If Liman's ambition is to leave IFC to make big Hollywood entertainment vehicles, then I would suggest he rent the entire Tony Scott library.
| Original Score: 2/5
Though it's clearly meant to be character-driven, the movie is thrown out of whack by a total lack of chemistry between the leads, and some great acting on the side.
Typical light summer fare.
| Original Score: 2/4
Anyone familiar with the better work of Damon or director Doug Liman will see their jacked-up expectations shot down.
A taut, fast-action thriller, but Matt Damon just doesn't cut it as a spy.
SNEAK REVIEW: I was very disapointed with the rough cut. It unfortunately succumbed to the demise of many movie problems, too many plot holes and unanswered questions.
| Original Score: 3.5/5
The action scenes are generally pulse-pounding and gritty; the problem is that they don't build to anything.
| Original Score: C+
The meandering and sloppy finale only makes it even more ironically forgettable.
It has the reeled-in pyrotechnics and the muted pacing of an intelligent spy film, but it doesn't have the smarts of one.
| Original Score: 2.5/4
With his stilted performance, Damon manages to make Bourne about the dullest spy who ever lived.
Liman takes a giant step toward hackdom with his banal big-budget adaptation of Robert Ludlum's 1980 espionage thriller.
One of the many problems, other than Damon's lack of emotion, is the fact that there's no suspense.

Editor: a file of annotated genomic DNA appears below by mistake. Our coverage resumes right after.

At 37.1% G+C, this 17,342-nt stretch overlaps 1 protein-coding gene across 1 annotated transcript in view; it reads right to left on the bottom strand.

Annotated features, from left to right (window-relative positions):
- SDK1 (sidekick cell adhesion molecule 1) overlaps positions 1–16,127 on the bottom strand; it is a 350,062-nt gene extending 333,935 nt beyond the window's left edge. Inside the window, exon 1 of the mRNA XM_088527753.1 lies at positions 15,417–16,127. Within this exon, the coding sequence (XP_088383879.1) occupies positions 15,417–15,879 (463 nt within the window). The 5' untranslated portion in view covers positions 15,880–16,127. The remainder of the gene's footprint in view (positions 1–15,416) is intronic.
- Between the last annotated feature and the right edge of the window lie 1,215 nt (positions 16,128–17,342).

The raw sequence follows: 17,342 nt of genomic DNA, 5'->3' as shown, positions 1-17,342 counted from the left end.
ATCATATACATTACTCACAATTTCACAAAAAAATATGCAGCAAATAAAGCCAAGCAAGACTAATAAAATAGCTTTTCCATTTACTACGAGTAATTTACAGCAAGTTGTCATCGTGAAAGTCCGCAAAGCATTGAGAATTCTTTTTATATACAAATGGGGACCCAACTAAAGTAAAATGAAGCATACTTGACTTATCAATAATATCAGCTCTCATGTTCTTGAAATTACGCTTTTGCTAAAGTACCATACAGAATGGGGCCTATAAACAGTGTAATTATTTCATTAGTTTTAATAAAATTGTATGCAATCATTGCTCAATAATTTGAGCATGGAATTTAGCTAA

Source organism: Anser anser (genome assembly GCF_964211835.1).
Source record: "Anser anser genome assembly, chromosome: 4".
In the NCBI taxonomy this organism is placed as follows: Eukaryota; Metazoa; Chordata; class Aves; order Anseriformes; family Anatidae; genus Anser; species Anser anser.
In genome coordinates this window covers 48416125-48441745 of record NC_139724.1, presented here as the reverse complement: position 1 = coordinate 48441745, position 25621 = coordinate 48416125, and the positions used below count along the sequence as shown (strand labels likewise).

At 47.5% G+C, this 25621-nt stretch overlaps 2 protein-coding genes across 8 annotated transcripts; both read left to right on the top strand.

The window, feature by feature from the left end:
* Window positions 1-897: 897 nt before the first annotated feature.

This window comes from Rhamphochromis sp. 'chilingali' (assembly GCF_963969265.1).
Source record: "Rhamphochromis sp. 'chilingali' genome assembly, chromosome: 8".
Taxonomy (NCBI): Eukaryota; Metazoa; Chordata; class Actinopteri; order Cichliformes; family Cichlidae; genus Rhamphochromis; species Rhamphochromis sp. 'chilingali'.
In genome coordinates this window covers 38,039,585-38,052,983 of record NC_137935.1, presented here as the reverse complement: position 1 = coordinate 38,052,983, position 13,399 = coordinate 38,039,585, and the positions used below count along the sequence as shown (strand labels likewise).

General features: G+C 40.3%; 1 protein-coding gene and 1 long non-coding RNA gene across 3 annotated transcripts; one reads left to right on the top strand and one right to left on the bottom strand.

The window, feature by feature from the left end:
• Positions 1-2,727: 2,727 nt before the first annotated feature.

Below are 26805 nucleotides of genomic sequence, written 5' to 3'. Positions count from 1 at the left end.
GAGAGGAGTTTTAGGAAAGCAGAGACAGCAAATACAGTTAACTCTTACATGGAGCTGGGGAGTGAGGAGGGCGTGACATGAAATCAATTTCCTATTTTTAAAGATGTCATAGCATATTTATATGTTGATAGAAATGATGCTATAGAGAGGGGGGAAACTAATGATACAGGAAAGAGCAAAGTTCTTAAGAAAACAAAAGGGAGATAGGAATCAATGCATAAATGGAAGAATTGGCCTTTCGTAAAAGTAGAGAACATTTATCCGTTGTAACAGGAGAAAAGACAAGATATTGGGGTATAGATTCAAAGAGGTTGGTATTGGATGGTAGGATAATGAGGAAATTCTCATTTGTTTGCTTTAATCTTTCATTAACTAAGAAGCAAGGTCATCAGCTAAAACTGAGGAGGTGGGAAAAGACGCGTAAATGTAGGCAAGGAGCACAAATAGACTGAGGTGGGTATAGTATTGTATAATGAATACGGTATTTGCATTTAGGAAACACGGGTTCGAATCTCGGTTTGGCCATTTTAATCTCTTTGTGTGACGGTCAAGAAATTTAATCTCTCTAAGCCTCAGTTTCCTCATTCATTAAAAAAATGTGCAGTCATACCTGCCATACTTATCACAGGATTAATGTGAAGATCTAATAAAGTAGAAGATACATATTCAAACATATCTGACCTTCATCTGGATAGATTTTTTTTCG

| Original Score: 3/10
The Bourne Identity isn't a bad movie so much as one that feels like an amateur version of material from more accomplished works.
What is exciting prose on the printed page becomes merely prosaic on the big screen.
Liman fails to use his distinct style to dust off this old sky cranker and making Robert Rodriguez look like an indie genius with the Sky Kids series.
A close-to-solid espionage thriller with the misfortune of being released a few decades too late.
For all its shoot-outs, fistfights, and car chases, this movie is a phlegmatic bore, so tedious it makes the silly spy vs. spy film The Sum of All Fears, starring Ben Affleck, seem downright Hitchcockian.
| Original Score: 1.5/4
Awfully disappointing coming from the director of Swingers and Go.
A truly fresh treatment of Robert Ludlum's novel wouldn't rely so heavily on shootouts, car chases, and boy-meets-girl clichés.
Plays like John Le Carré with a couple of burnt-out cylinders.